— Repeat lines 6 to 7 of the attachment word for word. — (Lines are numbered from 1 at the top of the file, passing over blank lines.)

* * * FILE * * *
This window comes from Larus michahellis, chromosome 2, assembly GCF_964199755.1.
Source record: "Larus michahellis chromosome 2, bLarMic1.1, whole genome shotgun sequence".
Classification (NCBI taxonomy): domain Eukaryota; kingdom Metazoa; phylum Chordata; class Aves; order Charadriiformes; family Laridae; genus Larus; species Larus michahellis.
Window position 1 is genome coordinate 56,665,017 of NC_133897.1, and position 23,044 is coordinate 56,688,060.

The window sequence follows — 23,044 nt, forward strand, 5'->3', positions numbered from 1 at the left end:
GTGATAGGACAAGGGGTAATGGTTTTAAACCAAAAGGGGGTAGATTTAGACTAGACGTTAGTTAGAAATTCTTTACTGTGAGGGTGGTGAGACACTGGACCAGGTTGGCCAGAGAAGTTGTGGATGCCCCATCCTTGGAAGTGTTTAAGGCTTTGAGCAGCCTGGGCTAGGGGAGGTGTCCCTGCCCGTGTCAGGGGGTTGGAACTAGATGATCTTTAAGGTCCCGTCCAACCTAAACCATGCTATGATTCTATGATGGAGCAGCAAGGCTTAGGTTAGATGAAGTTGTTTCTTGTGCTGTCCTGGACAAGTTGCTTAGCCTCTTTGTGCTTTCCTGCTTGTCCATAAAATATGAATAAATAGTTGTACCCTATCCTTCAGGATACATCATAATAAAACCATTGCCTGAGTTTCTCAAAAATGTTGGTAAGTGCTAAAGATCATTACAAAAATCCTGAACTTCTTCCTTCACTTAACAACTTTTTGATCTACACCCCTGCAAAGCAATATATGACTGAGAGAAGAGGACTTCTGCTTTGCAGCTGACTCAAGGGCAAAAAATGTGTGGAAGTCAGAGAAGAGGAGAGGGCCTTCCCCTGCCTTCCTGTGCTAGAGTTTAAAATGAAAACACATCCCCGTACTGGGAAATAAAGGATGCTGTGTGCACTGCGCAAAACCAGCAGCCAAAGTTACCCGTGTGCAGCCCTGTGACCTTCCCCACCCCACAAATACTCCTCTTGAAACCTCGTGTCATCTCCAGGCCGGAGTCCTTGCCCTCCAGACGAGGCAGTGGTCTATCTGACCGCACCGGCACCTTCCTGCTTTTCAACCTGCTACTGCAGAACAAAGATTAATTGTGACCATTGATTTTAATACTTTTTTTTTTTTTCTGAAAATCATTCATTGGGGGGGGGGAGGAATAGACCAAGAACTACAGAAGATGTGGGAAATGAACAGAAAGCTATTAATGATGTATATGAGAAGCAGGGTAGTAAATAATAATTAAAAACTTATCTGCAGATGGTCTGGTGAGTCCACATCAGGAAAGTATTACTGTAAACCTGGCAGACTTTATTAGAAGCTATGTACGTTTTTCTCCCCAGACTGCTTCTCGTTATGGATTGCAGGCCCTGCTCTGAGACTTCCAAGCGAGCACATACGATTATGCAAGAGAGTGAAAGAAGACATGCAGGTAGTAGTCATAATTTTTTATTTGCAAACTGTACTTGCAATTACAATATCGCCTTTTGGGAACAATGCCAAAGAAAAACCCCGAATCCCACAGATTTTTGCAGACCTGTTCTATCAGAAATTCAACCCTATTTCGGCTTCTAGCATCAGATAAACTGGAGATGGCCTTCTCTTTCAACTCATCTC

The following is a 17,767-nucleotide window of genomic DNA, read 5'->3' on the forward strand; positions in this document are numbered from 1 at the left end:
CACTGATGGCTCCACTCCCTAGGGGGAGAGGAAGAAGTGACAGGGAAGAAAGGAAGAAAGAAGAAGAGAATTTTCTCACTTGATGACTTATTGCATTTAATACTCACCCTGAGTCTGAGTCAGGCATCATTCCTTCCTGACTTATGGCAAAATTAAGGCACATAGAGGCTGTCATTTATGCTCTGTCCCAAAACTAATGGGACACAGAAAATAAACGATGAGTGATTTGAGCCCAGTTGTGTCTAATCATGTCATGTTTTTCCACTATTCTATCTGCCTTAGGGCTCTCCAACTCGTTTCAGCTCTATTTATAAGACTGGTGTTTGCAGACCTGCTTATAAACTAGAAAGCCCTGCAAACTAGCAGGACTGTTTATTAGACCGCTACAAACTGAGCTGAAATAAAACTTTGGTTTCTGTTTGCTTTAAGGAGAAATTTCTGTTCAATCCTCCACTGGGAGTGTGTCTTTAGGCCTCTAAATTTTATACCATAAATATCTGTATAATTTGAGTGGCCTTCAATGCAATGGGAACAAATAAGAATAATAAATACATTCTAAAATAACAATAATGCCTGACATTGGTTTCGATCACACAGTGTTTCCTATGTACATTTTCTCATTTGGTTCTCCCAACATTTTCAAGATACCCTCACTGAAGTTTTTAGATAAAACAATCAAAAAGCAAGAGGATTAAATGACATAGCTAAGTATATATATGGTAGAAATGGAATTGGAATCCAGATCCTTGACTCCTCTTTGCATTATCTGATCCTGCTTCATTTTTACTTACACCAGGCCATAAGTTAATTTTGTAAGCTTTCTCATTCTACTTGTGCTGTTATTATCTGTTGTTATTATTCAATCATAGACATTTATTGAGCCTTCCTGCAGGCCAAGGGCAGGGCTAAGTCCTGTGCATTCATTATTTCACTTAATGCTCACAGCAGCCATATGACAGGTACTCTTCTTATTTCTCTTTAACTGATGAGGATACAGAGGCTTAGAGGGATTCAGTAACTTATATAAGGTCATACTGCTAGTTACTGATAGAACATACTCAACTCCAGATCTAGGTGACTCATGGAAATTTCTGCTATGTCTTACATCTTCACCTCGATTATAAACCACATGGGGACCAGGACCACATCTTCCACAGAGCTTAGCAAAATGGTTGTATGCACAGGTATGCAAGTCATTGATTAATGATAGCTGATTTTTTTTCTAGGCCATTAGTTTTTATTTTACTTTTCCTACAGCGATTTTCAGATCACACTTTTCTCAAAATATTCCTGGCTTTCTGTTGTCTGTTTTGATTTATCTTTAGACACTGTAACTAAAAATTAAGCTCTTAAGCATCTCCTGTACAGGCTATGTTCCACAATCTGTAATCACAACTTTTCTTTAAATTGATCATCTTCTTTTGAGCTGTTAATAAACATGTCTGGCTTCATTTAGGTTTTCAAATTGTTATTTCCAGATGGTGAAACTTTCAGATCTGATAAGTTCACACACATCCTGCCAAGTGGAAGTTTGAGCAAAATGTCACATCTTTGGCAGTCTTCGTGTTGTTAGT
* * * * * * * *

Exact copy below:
GTGATAGGACAAGGGGTAATGGTTTTAAACCAAAAGGGGGTAGATTTAGACTAGACGTTAGTTAGAAATTCTTTACTGTGAGGGTGGTGAGACACTGGACCAGGTTGGCCAGAGAAGTTGTGGATGCCCCATCCTTGGAAGTGTTTAAGGCTTTGAGCAGCCTGGGCTAGGGGAGGTGTCCCTGCCCGTGTCAGGGGGTTGGAACTAGATGATCTTTAAGGTCCCGTCCAACCTAAACCATGCTATGATTCTATGATGGAGCAGCAAGGCTTAGGTTAGATGAAGTTGTTTCTTGTGCTGTCCTGGACAAGTTGCTTAGCCTCTTTGTGCTTTCCTGCTTGTCCATAAAATATGAATAAATAGTTGTACCCTATCCTTCAGGATACATCATAATAAAACCATTGCCTGAGTTTCTCAAAAATGTTGGTAAGTGCTAAAGATCATTACAAAAATCCTGAACTTCTTCCTTCACTTAACAACTTTTTGATCTACACCCCTGCAAAGCAATATATGACTGAGAGAAGAGGACTTCTGCTTTGCAGCTGACTCAAGGGCAAAAAATGTGTGGAAGTCAGAGAAGAGGAGAGGGCCTTCCCCTGCCTTCCTGTGCTAGAGTTTAAAATGAAAACACATCCCCGTACTGGGAAATAAAGGATGCTGTGTGCACTGCGCAAAACCAGCAGCCAAAGTTACCCGTGTGCAGCCCTGTGACCTTCCCCACCCCACAAATACTCCTCTTGAAACCTCGTGTCATCTCCAGGCCGGAGTCCTTGCCCTCCAGACGAGGCAGTGGTCTATCTGACCGCACCGGCACCTTCCTGCTTTTCAACCTGCTACTGCAGAACAAAGATTAATTGTGACCATTGATTTTAATACTTTTTTTTTTTTTCTGAAAATCATTCATTGGGGGGGGGGAGGAATAGACCAAGAACTACAGAAGATGTGGGAAATGAACAGAAAGCTATTAATGATGTATATGAGAAGCAGGGTAGTAAATAATAATTAAAAACTTATCTGCAGATGGTCTGGTGAGTCCACATCAGGAAAGTATTACTGTAAACCTGGCAGACTTTATTAGAAGCTATGTACGTTTTTCTCCCCAGACTGCTTCTCGTTATGGATTGCAGGCCCTGCTCTGAGACTTCCAAGCGAGCACATACGATTATGCAAGAGAGTGAAAGAAGACATGCAGGTAGTAGTCATAATTTTTTATTTGCAAACTGTACTTGCAATTACAATATCGCCTTTTGGGAACAATGCCAAAGAAAAACCCCGAATCCCACAGATTTTTGCAGACCTGTTCTATCAGAAATTCAACCCTATTTCGGCTTCTAGCATCAGATAAACTGGAGATGGCCTTCTCTTTCAACTCATCTC

The following is a 17,767-nucleotide window of genomic DNA, read 5'->3' on the forward strand; positions in this document are numbered from 1 at the left end: